Of what use is an effort like the Caux Round Table for Moral Capitalism (CRT) during a time of pandemic?
What is the case for financial support of our mission and the many thoughtful contributions of members of our network?
As 2020 comes to an end, in this holiday season for many of us, I have been reflecting on this.
For the past months, key phrases and words pushed upon us by the pandemic have been “follow the science,” “lockdowns” and “what should the government do?,” among others.
But does science have a moral compass? Does government? Do politicians and regulators?
The moral compass of science is in the minds of the scientists. Data, as we know, must be interpreted. Data can be manipulated to fit narratives. Who controls making the narratives to which data is subordinated? Which narratives are sound, reliable? Which ones should be taken as truth?
Scientists have power and power always needs moral guidance to seek what is good, right and fair.
Ordering lockdowns is another use of power. All government is the use of power over others. What moral standards set limits on the use of public power?
One lesson taught to us by the pandemic is the foundational importance of work in morals and ethics, in finding principles which can be applied in action to affect the outcomes of our lives.
It’s an old point actually, but technology, tools, instruments and expertise without more is unguided and, therefore, can be shaped by human purposes for good, bad or indifference and irrelevance. Human purposes, of course, have many sources, venture out on many roads seeking disparate goals and objectives and justify themselves with many rationalizations. The pandemic has taught us to consider ethics, as well as expertise.
The perspective of moral capitalism would have enterprise respond to a pandemic by quickly developing new technologies for detection of the virus, care of those taken ill and creation of vaccines to protect against infection. In addition, the well-being of stakeholders, especially customers and employees, must be factored into the search for profit.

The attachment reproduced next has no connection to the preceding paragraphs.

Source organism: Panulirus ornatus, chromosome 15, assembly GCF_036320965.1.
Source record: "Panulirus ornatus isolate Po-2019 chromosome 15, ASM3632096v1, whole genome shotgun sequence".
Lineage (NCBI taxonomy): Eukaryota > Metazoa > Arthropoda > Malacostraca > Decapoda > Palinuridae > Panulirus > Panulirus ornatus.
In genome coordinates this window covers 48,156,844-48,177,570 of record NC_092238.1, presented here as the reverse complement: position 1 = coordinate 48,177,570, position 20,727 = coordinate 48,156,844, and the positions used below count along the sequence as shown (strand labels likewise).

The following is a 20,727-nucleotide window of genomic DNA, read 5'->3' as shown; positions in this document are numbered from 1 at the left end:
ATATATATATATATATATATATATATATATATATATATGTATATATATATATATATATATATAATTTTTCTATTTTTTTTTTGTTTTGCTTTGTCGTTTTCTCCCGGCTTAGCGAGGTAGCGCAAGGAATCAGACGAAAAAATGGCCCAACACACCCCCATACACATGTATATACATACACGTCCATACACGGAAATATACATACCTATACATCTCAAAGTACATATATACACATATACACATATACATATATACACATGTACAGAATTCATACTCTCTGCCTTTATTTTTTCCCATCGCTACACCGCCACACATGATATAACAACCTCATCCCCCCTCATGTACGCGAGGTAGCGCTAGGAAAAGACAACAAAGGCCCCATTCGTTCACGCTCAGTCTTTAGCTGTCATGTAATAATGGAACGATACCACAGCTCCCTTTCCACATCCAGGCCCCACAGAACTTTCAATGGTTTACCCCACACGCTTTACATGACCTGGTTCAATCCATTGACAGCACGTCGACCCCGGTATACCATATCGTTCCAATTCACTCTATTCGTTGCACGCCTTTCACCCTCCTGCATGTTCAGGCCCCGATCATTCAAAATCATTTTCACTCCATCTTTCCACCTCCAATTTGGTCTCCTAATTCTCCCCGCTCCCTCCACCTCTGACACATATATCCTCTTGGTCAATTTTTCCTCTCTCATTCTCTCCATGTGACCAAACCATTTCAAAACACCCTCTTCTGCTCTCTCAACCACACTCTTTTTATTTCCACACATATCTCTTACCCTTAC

Lockdowns also demonstrated the ethical need for businesses to remain profitable under such conditions, to provide needed goods and services and to fund families through employment of workers.
Though they can create liquidity, it seems self-evident that public agencies cannot fund economies indefinitely. At some point, real wealth must be created to sustain community well-being.
With respect to governments, the CRT application of morality to public office prioritizes the role of trust as a requirement for good government. Government has an obligation to earn public trust.
Secondly, the moral imperative of earning trust leads to a second standard for good government – the use of discourse, full and free discourse, tolerant and comprehensive, where data and arguments are scrutinized and not taken for granted as a priori truth.
One example of our work, which is both unique and bears within it the seeds of greater harmony between Christians and Muslims, is our study of the moral standards contained in certain covenants made with Christian communities by the Prophet Muhammad. No one else has undertaken such a study, which grew out of our explorations of ethical teachings across our global communities.
With the start of the pandemic, we made special efforts to reach out to our fellows and others to gather their insights and wisdom about finding meaning and purpose in these unexpected and unnerving times. We framed this work as reaching out to the moral sense as an active force for good in our world.
If this perspective on the importance of moral reflection makes sense to you, we would be grateful for your assistance, both financially and with ideas, on how best to strengthen the quality of CRT round tables and publications.
Please also consider who you might interest in the work of the CRT and introduce them to us.
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Thank you again for your past interest in our work and for your continued support.